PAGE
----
Leena Kokko enjoys her time at the workplace so much that she doesn’t always remember that she’s working. Five years ago, her working days shortened to normal when a baby was born in the family. Today, she has a “home family” and “work family”.
Evenings and weekends are filled with the hobbies of the whole family and various chores in a detached house in Paimio.
“We found the right house for us there, and as one of our criteria was no more than half an hour drive to work, we decided to move there. We enjoy living in the house built in 1985; there are always little things to fix and we have been working a lot in the garden. We go cycling and do other sports. Our son just learned to ride a bike without training wheels”, Leena Kokko says.
Under the surface
One of Leena Kokko’s dearest hobbies is scuba diving at which she could spend all summer weekends and even a whole week before the baby was born.
”We used to go diving on trips arranged by the Turku-based Nautic Club. I’m hoping to find the time to continue the hobby. It’s great to examine the wrecks in the Archipelago Sea, the oldest of them are from the 16th century. I can recommend diving to everyone. It’s quite safe with a reliable partner, and nowadays there are computers, so it’s easier than before to monitor the safe diving time. My husband also dives in caves, but I just go down to 30–35 metres and come up.”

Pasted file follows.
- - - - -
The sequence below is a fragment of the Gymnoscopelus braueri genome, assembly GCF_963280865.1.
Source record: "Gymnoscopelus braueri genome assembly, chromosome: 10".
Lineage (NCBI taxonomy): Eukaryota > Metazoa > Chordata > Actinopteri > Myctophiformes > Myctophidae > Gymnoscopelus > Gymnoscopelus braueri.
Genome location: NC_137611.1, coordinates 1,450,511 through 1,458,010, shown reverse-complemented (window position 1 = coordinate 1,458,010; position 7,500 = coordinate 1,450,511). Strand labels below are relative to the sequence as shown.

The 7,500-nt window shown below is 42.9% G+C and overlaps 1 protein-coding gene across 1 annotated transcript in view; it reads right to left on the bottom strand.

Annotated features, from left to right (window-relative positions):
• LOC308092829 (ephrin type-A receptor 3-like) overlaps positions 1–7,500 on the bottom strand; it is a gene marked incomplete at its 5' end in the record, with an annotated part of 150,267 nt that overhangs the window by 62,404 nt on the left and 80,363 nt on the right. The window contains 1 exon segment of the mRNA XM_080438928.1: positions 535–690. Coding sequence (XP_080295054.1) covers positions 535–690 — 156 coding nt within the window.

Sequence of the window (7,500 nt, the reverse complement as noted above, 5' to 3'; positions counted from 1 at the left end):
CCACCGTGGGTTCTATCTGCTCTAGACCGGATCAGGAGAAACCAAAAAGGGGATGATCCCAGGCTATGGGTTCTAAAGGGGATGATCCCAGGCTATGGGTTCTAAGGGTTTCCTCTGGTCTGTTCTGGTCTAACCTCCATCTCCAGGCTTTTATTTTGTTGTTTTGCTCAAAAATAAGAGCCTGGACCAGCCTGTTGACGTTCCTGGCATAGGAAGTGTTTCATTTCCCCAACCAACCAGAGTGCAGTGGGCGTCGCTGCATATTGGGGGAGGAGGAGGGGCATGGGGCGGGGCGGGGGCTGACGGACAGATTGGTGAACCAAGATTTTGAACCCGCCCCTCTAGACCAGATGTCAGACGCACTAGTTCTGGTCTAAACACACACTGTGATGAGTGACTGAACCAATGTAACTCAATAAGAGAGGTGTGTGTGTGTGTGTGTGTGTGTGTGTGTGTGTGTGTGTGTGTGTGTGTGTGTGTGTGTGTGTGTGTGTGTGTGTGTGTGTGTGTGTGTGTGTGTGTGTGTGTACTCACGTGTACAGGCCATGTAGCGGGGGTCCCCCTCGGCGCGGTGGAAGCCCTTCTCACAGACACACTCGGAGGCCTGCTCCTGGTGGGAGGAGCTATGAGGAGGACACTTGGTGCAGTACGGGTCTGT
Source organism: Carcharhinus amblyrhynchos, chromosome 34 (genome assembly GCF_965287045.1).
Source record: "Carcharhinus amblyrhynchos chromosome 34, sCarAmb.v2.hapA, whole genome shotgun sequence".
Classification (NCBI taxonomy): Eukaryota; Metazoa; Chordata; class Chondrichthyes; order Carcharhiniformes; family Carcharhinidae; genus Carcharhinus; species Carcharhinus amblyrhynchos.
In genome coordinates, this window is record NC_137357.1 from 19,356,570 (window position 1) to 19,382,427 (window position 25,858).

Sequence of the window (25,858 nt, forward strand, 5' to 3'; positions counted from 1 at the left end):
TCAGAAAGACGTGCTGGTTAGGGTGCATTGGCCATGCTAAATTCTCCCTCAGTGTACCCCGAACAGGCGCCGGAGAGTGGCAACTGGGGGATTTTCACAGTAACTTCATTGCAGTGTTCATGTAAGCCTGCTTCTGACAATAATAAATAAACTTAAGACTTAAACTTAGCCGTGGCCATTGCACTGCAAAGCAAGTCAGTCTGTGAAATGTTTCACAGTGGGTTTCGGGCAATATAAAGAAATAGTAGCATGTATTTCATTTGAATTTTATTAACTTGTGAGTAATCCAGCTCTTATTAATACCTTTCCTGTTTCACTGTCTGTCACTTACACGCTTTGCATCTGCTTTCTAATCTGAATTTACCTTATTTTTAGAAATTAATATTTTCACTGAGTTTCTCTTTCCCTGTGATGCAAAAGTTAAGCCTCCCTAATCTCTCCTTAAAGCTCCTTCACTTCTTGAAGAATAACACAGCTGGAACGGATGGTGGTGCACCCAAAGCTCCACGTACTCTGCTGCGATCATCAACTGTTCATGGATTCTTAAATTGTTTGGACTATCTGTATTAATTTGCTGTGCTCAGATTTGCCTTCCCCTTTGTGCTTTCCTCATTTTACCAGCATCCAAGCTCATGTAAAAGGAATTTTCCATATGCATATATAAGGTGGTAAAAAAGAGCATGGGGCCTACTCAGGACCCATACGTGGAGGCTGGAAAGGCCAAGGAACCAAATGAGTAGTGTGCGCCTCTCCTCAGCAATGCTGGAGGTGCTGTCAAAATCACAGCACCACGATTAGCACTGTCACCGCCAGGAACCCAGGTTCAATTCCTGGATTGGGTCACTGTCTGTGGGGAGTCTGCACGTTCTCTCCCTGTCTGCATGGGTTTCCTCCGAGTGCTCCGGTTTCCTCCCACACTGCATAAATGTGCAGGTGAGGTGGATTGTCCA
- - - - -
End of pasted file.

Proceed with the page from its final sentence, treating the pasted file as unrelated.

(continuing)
Diving resembles meditation, because it is silent under water and all you can hear is your breathing. The waters in Finland are dark.
”Lappajärvi lake, which is referred to as the pearl of Ostrobothnia, was a complete surprise. The water was pitch black, and you couldn’t see anything without a lamp. Fine wrecks include e.g. Fortuna which lies on its side in the Kihti sea area and still has the bridge in place, and Park Victory off Utö island. On holidays in the south we have seen colourful corals and once a dolphin.”
At home Leena Kokko reads books whenever she has the time and has several going at a time. She likes crime, light entertainment, sci-fi as well as books that contemplate the wonders of the world.
Text and photos: Anne Kortela
Born in 1977 in Pori, lives in Paimio
Managing Director, shareholder, Kaivogen Oy 2007–
2002 M.Sc., Biotechnology, University of Turku
2007 Ph.D., Biotechnology, University of Turku
1999–2007 Research Assistant, Researcher, University of Turku, Department of Biotechnology
2007– Kaivogen Oy, Managing Director
Husband and 5-year-old son
Scuba diving, climbing, cycling, reading